The area around Santa Cruz is full of good sailing spots, and we could choose one more oriented toward jumping or one better for wave riding. Either way, the scenic beauty of each of these sites is incredible. Our proximity to wildlife was quite real, as we frequently saw groups of whales just outside the break or large sea lions cruising the lineup, reminding us that we are right in the middle of a food chain for another type of less convivial large fish--one that we really didn't want to meet. Though stories of encountering great whites on a windsurfer are rare, local sailors tell us they know of one person who was knocked off his board while sailing one day about 13 years ago (he safely made it back to shore).
After about a week of good conditions, the wind finally got lighter, just in time for us to take a break--an ideal opportunity to visit Big Sur, south of Santa Cruz. This magnificent drive winds you along the high, steep cliffs overlooking the Pacific. Around each corner, a new breathtaking view would appear.
Most of my crew came to America with preconceived notions about the country and its people. But the best parts of America were obvious: the courtesy and respect of priorities on the roads at stop signs and street crossings, the hospitality and kindness of the locals we met. We were given free cookies when we were just simple customers in a coffee shop, and we were invited to breakfast, all seven of us, by people just pleased to show us their side of America at their home high in the Redwood Forest. Our mission was accomplished. We got footage for our movie and the images you've seen on these pages. But when we left the wind and waves of Santa Cruz behind, we took a lesson with us: Although we knew a lot about America, we didn't know a lot about Americans. And now we're glad that we do.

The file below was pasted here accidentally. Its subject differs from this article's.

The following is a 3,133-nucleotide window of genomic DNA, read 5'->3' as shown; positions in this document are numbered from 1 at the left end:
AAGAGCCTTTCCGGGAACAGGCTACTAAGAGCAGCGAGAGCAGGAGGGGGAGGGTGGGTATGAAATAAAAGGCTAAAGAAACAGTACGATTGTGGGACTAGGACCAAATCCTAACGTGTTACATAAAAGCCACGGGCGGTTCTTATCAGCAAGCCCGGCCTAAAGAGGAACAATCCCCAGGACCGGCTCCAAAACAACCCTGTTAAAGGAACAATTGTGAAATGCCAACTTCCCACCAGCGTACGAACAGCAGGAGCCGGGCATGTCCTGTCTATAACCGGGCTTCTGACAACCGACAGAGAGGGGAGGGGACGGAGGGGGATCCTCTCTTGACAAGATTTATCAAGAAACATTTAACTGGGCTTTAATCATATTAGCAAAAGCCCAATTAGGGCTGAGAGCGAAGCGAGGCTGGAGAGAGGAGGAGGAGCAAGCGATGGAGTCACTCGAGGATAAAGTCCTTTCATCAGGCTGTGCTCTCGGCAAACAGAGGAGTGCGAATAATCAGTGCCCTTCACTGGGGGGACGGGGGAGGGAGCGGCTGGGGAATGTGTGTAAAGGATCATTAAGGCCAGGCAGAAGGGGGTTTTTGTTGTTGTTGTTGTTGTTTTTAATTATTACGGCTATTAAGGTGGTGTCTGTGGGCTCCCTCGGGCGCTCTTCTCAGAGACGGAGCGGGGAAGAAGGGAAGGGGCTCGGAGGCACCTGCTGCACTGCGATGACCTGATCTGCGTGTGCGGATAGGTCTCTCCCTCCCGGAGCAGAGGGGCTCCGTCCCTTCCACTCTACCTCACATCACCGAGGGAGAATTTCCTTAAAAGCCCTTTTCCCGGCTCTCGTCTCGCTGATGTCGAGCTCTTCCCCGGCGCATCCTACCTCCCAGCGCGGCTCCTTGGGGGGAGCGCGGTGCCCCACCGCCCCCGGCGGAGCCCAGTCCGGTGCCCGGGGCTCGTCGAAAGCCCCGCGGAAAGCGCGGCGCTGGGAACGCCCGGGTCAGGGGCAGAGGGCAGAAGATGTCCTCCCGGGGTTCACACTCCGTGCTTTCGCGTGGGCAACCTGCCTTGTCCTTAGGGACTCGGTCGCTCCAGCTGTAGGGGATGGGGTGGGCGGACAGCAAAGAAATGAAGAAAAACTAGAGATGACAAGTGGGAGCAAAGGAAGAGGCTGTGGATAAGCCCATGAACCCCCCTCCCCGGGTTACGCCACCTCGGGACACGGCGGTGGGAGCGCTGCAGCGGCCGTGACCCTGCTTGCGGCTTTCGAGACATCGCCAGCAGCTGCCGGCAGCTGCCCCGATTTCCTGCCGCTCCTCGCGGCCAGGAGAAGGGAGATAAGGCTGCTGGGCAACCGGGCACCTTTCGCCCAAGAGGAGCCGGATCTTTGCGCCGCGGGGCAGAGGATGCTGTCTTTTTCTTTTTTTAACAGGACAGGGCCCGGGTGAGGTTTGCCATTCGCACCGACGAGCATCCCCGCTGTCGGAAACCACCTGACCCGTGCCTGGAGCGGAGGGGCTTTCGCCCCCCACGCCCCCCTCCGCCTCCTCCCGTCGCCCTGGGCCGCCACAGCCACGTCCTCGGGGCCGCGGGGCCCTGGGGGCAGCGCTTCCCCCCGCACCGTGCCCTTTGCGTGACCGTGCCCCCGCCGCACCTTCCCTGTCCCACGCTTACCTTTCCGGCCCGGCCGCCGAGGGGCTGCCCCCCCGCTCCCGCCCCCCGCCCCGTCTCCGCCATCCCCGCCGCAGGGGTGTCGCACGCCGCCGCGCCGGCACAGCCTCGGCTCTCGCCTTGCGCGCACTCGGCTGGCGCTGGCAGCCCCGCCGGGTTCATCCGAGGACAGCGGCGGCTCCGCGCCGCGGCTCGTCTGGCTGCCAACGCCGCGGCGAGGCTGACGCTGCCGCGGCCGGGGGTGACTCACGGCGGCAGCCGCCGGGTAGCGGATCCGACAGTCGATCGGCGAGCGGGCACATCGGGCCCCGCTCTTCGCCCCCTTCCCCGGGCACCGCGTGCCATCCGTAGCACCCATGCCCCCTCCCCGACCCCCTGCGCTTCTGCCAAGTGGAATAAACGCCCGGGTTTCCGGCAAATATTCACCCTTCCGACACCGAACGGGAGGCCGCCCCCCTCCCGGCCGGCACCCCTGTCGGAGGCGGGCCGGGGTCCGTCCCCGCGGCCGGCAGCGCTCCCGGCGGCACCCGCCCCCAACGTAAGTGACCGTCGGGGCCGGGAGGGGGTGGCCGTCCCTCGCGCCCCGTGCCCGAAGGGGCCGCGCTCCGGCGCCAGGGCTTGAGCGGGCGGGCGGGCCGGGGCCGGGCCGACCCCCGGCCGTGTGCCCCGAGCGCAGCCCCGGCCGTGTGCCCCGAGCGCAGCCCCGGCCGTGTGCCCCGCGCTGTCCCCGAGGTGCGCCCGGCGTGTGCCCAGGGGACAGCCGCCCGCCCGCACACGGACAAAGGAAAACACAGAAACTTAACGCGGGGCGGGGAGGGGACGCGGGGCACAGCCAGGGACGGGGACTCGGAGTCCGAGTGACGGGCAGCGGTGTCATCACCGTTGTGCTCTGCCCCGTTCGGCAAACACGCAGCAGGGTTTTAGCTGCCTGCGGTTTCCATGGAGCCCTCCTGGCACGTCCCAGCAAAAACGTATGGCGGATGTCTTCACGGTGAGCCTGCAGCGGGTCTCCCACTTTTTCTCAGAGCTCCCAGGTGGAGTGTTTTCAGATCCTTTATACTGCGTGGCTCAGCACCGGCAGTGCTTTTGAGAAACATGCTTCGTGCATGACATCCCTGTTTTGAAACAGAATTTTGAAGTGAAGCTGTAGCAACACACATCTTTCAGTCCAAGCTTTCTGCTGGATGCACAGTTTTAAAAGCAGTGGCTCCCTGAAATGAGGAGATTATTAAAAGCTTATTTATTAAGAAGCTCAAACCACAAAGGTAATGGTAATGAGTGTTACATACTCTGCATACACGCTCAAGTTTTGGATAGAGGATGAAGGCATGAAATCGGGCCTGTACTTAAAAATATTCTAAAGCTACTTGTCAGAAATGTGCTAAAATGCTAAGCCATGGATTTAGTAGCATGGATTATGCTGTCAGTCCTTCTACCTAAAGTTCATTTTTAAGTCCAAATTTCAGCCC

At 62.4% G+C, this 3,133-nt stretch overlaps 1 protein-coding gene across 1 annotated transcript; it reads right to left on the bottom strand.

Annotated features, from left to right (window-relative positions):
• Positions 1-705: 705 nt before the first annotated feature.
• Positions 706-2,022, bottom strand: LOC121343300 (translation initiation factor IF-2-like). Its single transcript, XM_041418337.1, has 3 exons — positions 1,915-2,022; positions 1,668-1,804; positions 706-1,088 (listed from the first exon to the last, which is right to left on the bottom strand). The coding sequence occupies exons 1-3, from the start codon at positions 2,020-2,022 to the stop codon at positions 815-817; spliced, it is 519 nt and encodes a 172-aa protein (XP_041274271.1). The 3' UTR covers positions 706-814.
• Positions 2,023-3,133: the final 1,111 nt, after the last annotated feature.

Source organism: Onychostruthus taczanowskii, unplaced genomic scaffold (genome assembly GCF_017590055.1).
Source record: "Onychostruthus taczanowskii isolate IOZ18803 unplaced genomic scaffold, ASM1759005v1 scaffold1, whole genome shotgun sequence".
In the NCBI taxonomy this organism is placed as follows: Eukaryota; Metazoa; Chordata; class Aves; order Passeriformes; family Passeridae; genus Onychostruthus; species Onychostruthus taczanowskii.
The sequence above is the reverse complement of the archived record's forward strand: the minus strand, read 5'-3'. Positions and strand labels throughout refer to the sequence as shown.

The incredible thing for me was the lack of crowds--on a day like this at home, we would have had 40 windsurfers in a 200-meter space. It was my first time in the United States and I liked it a lot. Everywhere I went, people were asking where I was from and what I was doing here. One of the best experiences was watching a Giants game in local bar, a mellow game until a last-minute home run won it for the Giants. The bar exploded, and we were cheering right along with everyone else.--Nik De Wannemaeker
Besides Hawaii, I think these are the best hard-core wave spots in the United States. For me, this was a homecoming--I lived in Santa Cruz for two years in high school, almost 20 years ago. I didn't have any windsurfing gear, so I was just concentrating on learning to surf. I'm stoked that I left the town still a surf kook and returned a pro wave rider. I'm sure there have been some changes, but Santa Cruz is still the same surf/skate town that I remember--I just think the water has gotten a little colder!
* Sylvain Demercastel, hailing from Normandy, France, is a windsurfer, filmmaker, surfer and former heavy-metal musician. Planet Blow is his film project. He lives part time in Costa Rica, near a very nice wave in Guanacaste.